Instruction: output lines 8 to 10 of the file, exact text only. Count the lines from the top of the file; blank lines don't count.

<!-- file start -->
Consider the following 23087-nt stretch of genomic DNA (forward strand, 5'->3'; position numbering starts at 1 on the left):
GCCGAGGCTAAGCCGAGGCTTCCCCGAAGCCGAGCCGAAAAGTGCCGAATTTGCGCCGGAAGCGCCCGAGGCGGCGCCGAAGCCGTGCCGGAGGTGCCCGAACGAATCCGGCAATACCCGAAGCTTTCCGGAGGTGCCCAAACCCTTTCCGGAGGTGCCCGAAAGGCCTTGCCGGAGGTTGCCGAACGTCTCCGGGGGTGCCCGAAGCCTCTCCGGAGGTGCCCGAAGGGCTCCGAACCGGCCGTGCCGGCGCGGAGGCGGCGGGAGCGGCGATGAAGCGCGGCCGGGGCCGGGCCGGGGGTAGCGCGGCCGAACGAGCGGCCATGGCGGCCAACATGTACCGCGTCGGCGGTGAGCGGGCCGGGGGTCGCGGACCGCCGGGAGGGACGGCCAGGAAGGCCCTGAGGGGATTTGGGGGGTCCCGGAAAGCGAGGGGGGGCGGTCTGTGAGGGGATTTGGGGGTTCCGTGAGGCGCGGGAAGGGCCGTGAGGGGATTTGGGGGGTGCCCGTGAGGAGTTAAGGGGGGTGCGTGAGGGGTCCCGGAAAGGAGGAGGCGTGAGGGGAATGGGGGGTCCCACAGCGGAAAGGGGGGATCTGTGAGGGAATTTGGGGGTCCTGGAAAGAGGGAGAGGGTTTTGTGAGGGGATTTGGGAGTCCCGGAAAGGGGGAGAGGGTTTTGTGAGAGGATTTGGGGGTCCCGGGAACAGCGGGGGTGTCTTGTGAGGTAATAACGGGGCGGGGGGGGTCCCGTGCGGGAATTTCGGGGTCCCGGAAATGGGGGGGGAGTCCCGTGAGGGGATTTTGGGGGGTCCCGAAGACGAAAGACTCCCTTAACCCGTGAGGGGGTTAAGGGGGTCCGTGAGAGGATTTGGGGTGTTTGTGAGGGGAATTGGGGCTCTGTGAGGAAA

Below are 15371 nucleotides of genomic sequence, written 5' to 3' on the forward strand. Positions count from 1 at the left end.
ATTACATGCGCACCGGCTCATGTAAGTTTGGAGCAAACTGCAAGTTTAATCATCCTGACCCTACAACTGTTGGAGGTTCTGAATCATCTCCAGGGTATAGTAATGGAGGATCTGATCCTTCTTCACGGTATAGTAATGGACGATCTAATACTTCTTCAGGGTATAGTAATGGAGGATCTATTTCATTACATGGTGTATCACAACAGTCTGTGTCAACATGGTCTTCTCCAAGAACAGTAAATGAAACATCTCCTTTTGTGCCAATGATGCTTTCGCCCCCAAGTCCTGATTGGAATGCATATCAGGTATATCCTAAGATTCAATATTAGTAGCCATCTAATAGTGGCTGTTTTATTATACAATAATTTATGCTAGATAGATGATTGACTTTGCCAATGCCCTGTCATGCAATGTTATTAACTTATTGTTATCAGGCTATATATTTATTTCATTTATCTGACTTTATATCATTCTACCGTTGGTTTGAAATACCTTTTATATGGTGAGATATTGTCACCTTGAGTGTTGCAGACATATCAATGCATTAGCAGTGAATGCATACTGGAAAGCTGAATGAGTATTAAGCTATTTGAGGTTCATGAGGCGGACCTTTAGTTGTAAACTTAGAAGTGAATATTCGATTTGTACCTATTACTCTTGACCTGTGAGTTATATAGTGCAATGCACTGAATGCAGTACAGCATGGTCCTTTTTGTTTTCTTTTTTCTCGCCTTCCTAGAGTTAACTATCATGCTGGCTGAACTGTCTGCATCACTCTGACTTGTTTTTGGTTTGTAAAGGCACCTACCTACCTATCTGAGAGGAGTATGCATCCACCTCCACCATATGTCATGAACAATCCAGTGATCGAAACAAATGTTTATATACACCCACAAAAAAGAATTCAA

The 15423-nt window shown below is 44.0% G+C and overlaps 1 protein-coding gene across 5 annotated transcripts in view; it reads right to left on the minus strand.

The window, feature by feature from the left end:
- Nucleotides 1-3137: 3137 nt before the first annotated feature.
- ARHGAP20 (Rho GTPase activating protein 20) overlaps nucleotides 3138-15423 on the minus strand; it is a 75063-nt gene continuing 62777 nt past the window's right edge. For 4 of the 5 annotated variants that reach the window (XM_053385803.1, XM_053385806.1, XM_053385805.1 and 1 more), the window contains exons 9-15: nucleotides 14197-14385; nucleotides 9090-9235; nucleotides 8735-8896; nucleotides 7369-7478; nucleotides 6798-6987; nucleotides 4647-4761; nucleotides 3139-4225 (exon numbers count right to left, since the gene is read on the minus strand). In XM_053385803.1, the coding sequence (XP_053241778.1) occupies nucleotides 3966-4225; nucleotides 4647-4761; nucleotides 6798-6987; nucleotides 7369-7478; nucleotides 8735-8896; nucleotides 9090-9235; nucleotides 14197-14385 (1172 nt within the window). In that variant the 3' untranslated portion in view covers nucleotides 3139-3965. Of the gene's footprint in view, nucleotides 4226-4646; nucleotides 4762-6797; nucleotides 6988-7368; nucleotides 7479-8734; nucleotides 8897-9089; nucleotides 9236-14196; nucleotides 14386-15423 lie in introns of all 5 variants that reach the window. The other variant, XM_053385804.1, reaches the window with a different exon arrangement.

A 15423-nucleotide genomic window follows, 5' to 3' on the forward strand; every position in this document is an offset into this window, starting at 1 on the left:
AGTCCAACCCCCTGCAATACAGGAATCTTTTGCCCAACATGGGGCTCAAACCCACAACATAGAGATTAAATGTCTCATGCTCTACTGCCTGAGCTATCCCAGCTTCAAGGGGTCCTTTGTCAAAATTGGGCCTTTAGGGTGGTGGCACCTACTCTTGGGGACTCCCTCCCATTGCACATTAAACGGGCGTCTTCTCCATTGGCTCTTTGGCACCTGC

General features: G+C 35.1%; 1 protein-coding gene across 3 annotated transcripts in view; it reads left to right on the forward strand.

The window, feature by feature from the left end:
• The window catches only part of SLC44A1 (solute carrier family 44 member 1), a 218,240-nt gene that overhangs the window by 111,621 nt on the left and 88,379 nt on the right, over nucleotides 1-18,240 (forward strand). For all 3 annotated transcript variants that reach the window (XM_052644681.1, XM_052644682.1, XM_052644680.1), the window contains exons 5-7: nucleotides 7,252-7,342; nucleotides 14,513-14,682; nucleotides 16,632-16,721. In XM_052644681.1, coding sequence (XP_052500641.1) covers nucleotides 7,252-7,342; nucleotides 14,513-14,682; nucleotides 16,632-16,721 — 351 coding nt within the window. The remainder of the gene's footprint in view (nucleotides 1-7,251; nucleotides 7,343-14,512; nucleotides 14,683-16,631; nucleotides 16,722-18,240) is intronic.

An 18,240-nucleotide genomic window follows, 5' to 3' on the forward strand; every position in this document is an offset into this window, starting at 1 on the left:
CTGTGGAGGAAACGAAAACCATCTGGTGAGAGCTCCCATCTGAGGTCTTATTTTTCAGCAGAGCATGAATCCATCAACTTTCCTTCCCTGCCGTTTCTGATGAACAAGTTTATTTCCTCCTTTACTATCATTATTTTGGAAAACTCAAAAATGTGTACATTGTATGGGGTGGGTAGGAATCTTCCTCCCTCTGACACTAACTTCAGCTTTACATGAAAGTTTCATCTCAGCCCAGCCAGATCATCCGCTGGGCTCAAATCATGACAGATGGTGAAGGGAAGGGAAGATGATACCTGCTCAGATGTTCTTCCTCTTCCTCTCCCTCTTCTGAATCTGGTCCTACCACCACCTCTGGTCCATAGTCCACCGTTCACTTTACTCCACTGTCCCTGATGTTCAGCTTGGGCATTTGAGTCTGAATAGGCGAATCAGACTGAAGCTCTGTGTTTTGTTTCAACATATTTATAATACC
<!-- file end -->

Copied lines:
- ARHGAP20 (Rho GTPase activating protein 20) overlaps nucleotides 3138-15423 on the minus strand; it is a 75063-nt gene continuing 62777 nt past the window's right edge. For 4 of the 5 annotated variants that reach the window (XM_053385803.1, XM_053385806.1, XM_053385805.1 and 1 more), the window contains exons 9-15: nucleotides 14197-14385; nucleotides 9090-9235; nucleotides 8735-8896; nucleotides 7369-7478; nucleotides 6798-6987; nucleotides 4647-4761; nucleotides 3139-4225 (exon numbers count right to left, since the gene is read on the minus strand). In XM_053385803.1, the coding sequence (XP_053241778.1) occupies nucleotides 3966-4225; nucleotides 4647-4761; nucleotides 6798-6987; nucleotides 7369-7478; nucleotides 8735-8896; nucleotides 9090-9235; nucleotides 14197-14385 (1172 nt within the window). In that variant the 3' untranslated portion in view covers nucleotides 3139-3965. Of the gene's footprint in view, nucleotides 4226-4646; nucleotides 4762-6797; nucleotides 6988-7368; nucleotides 7479-8734; nucleotides 8897-9089; nucleotides 9236-14196; nucleotides 14386-15423 lie in introns of all 5 variants that reach the window. The other variant, XM_053385804.1, reaches the window with a different exon arrangement.

A 15423-nucleotide genomic window follows, 5' to 3' on the forward strand; every position in this document is an offset into this window, starting at 1 on the left:
AGTCCAACCCCCTGCAATACAGGAATCTTTTGCCCAACATGGGGCTCAAACCCACAACATAGAGATTAAATGTCTCATGCTCTACTGCCTGAGCTATCCCAGCTTCAAGGGGTCCTTTGTCAAAATTGGGCCTTTAGGGTGGTGGCACCTACTCTTGGGGACTCCCTCCCATTGCACATTAAACGGGCGTCTTCTCCATTGGCTCTTTGGCACCTGC